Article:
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Shallow Breathing

Shallow Breathing Contributes to Anxiety

When people are anxious, they tend to take rapid, shallow breaths that come directly from the chest.

This type of breathing, called thoracic or chest breathing, may cause upsets in the body's oxygen and carbon dioxide levels, resulting in increased heart rate, dizziness, muscle tension, and other physical sensations. Your blood is not being properly oxygenated, and this may signal a stress reliever that contributes to anxious feelings, general anxiety, or even panic attacks.

Diaphragmatic or deep breathing, on the other hand, stimulates the parasympathetic nervous system, which is part of the nervous system responsible for regulating heartbeat, blood flow, breathing, and digestion. PNS is also known as “rest and digest.”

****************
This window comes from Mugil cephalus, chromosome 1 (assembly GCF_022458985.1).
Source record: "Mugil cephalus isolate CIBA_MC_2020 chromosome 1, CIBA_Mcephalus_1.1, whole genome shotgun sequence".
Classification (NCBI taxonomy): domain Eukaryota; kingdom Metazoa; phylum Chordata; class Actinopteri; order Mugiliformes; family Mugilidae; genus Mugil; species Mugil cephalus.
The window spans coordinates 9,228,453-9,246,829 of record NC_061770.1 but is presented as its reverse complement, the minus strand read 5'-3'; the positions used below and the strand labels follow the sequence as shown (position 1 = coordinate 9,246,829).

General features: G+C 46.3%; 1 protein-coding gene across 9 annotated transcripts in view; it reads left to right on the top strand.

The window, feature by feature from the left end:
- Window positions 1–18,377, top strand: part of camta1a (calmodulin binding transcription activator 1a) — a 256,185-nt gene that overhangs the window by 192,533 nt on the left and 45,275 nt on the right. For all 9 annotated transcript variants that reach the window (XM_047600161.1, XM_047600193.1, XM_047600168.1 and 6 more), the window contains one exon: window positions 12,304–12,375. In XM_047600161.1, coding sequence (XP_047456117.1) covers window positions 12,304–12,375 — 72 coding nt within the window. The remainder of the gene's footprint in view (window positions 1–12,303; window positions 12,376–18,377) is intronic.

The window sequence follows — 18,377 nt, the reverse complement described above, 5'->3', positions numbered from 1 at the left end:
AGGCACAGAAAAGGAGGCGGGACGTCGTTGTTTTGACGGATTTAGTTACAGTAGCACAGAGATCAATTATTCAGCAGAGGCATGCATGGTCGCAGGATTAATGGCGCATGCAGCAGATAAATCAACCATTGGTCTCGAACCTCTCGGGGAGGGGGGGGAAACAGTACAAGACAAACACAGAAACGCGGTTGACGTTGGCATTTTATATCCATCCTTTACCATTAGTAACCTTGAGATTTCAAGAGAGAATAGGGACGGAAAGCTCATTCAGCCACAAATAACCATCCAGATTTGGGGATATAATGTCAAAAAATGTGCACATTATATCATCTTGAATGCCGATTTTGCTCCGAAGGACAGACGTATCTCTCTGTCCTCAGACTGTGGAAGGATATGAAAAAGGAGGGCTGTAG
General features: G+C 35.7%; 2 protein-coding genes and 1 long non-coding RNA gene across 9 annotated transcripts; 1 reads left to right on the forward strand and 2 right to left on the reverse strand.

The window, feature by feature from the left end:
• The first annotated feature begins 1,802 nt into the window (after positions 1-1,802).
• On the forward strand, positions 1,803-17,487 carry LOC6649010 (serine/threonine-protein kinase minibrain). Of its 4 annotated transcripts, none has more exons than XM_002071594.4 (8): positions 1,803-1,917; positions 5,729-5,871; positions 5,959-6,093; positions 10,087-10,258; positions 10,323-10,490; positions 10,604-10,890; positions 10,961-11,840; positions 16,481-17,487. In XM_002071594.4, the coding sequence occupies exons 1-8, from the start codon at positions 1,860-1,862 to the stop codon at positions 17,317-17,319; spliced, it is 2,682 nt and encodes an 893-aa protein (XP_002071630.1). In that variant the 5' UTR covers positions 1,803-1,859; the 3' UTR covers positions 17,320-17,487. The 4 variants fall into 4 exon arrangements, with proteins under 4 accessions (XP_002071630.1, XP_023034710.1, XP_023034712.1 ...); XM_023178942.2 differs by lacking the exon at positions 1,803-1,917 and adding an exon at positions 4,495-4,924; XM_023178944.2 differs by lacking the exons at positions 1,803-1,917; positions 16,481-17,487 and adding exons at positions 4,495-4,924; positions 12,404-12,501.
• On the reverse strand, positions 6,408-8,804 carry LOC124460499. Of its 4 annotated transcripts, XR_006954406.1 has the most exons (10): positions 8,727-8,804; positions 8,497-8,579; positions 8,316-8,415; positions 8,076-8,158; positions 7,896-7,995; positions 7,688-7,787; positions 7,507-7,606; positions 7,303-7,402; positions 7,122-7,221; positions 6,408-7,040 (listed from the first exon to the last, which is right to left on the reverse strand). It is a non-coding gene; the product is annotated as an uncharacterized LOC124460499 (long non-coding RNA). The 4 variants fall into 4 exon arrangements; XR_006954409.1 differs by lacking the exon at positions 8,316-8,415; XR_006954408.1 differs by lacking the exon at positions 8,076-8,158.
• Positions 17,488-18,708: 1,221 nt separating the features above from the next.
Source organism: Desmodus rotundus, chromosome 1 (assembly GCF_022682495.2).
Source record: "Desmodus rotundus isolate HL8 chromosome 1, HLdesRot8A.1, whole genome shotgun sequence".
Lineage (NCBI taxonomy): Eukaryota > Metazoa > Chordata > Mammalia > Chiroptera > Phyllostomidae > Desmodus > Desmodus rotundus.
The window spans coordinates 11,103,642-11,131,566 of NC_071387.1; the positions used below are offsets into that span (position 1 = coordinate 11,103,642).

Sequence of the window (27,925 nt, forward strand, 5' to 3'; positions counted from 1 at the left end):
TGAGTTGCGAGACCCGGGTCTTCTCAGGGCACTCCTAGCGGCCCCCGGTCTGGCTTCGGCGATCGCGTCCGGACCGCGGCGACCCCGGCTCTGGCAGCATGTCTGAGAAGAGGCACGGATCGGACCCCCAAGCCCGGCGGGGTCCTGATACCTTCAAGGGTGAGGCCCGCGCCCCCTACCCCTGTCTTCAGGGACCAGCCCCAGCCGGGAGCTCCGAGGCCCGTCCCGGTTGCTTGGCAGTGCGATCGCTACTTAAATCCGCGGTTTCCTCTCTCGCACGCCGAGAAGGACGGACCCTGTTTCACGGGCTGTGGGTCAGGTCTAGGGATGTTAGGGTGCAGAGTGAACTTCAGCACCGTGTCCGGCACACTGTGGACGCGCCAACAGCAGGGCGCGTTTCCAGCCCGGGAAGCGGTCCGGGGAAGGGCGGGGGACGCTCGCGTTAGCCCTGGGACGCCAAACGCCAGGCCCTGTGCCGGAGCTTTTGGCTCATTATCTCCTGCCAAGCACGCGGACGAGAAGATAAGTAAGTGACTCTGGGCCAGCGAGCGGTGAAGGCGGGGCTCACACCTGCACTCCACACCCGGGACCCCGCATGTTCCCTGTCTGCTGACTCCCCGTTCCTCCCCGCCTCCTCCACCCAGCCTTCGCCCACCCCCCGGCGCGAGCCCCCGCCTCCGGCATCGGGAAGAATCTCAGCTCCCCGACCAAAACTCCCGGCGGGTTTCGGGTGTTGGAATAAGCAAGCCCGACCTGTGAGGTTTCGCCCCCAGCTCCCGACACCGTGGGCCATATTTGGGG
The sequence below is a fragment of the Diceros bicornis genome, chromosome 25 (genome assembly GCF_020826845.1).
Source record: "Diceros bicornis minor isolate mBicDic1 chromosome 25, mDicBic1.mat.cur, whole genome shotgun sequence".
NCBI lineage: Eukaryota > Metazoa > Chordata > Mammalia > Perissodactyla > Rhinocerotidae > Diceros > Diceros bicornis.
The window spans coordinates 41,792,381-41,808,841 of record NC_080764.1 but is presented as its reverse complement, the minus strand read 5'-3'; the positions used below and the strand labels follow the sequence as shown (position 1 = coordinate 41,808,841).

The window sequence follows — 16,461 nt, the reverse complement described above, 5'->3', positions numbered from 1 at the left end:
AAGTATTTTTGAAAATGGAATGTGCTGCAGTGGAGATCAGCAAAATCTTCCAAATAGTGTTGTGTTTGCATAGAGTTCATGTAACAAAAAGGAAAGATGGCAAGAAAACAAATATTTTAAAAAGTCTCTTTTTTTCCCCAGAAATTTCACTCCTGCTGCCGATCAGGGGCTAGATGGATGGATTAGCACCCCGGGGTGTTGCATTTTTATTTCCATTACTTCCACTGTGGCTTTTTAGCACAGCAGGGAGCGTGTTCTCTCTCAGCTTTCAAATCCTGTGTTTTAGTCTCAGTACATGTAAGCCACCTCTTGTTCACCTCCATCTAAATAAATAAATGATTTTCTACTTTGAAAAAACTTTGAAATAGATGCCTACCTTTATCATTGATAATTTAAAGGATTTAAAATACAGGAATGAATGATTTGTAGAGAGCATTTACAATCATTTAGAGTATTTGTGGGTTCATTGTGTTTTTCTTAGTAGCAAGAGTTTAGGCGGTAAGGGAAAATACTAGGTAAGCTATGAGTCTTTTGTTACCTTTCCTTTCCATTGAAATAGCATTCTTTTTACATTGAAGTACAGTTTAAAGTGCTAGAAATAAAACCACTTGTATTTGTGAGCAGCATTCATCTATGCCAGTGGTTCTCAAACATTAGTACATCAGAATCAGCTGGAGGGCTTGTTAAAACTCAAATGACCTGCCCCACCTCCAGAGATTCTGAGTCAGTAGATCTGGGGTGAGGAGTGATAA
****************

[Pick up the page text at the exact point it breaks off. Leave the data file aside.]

Deep breathing helps you avoid the flight, fight, freeze, fawn or at least can aid in managing these feelings while in an activated state.

Any type of deep breathing exercise can be effective for relieving anxiety. Experiment with a few different types to figure out which one is most effective and practical for you.





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